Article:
[ISN] Briton Indicted as Hacker

From: InfoSec News (isnat_private)
Date: Tue Nov 12 2002 - 22:32:14 PST

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    Forwarded from: William Knowles <wkat_private>
    By Brooke A. Masters
    Washington Post Staff Writer
    Wednesday, November 13, 2002; Page A11 
    An unemployed British computer system administrator was indicted
    yesterday in Alexandria and New Jersey on eight counts of computer
    fraud for alleging penetrating about 100 U.S. government computers,
    shutting down networks and corrupting data in what U.S. Attorney Paul
    J. McNulty called "the biggest hack of military computers ever
    >From February 2001 to March 2002, two federal grand juries alleged,
    Gary McKinnon, 36, of London, exploited a known security problem with
    Microsoft Windows NT and Windows 2000 to break into 92 computers at
    NASA, the Pentagon, and more than a dozen military installations in 14
    Using software available on the Internet, he hacked into system
    administrator accounts, deleted files and accessed "sensitive"  
    information, said McNulty, . U.S. attorney for the Eastern District of
    Virginia. The attacks culminated in a February break-in that shut down
    2,000 computers at the Military District of Washington for three days,
    officials said.
    McKinnon has not been arrested, but McNulty said his office is working
    with Britain's national high-tech crime unit to extradite him to the
    United States. If the British courts agree to send McKinnon here, he
    would be the first person to be extradited to face hacking charges,
    said John Lynch, senior counsel at the Justice Department's computer
    crime unit.
    Authorities believe McKinnon, who used the screen name "Solo," acted
    alone and was not connected to a terrorist group.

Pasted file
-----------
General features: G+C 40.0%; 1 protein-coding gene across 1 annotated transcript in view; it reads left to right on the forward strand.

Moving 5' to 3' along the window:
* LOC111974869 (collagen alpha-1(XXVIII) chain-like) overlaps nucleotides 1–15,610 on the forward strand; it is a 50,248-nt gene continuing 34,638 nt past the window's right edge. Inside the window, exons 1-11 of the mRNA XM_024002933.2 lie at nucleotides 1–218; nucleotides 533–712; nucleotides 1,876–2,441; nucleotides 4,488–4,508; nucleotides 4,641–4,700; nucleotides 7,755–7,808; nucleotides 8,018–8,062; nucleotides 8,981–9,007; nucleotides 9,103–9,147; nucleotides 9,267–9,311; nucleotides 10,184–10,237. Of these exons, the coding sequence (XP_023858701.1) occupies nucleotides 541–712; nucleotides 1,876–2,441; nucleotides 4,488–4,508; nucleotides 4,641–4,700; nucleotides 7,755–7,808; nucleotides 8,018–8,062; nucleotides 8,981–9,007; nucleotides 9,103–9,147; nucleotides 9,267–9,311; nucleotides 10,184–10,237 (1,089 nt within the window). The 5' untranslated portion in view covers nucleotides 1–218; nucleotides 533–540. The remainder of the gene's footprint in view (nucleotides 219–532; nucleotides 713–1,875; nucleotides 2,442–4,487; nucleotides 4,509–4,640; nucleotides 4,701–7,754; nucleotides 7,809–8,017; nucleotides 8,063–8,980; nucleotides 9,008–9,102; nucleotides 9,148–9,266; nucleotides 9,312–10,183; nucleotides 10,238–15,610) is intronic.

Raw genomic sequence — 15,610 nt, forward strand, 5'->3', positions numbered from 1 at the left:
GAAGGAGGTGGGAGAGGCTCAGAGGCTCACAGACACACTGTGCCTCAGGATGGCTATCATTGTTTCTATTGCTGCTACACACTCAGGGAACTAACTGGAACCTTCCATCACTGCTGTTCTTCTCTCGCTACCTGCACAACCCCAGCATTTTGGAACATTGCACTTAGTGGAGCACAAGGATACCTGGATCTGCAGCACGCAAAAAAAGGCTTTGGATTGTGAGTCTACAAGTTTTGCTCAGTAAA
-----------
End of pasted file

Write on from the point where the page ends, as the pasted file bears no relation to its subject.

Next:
Federal officials said they believe McKinnon was looking for
    information rather than simply causing damage, but they said they
    believe he was not able to access any of the military's classified
    computer systems. The damage and lost productivity caused by his
    intrusions cost $900,000, officials said.
    The case should send a message to hackers, McNulty said. "You cannot
    act anonymously on the Internet," he said. "If you hack us we will
    find you. We will prosecute you and we will send you to prison."
    McKinnon is charged in Alexandria with seven counts of computer fraud
    and in New Jersey with one count of causing intentional damage to a
    protected computer for a 2001 break-in that forced the shutdown of the
    computer network at Naval Weapons Station Earle in Colts Neck, N.J. If
    convicted on all counts, he faces a maximum of 10 years on each one.  
    He could not be located for comment.
    The case "shows the far reach of computer crime and law enforcement's
    commitment to tracking it down," said Ralph J. Marra Jr., first
    assistant U.S. attorney for New Jersey.
    McKinnon is accused of scanning more than 65,000 computers, seeking
    systems where administrators had failed to install a protective patch
    to the Windows program that had been publicly available for years.  
    Once in, the hacker would exploit weak security -- users who left the
    word "password" or their sign-on name as their passwords -- to access
    individual accounts. He also installed a commercial software program
    called "Remotely Anywhere," that allowed him to tap into the systems
    and use the government's more powerful computers to scan other
    computers for weaknesses.
    "The lesson we learn from this one and every previous one that we just
    don't heed is that you've got to be vigilant. You've got to scan for
    vulnerabilities and fix them when you find them," said Mark D. Rasch,
    senior vice president of Solutionary Inc., an Omaha computer security
    firm. "Check to make sure the doors are locked."
    "Communications without intelligence is noise;  Intelligence
    without communications is irrelevant." Gen Alfred. M. Gray, USMC
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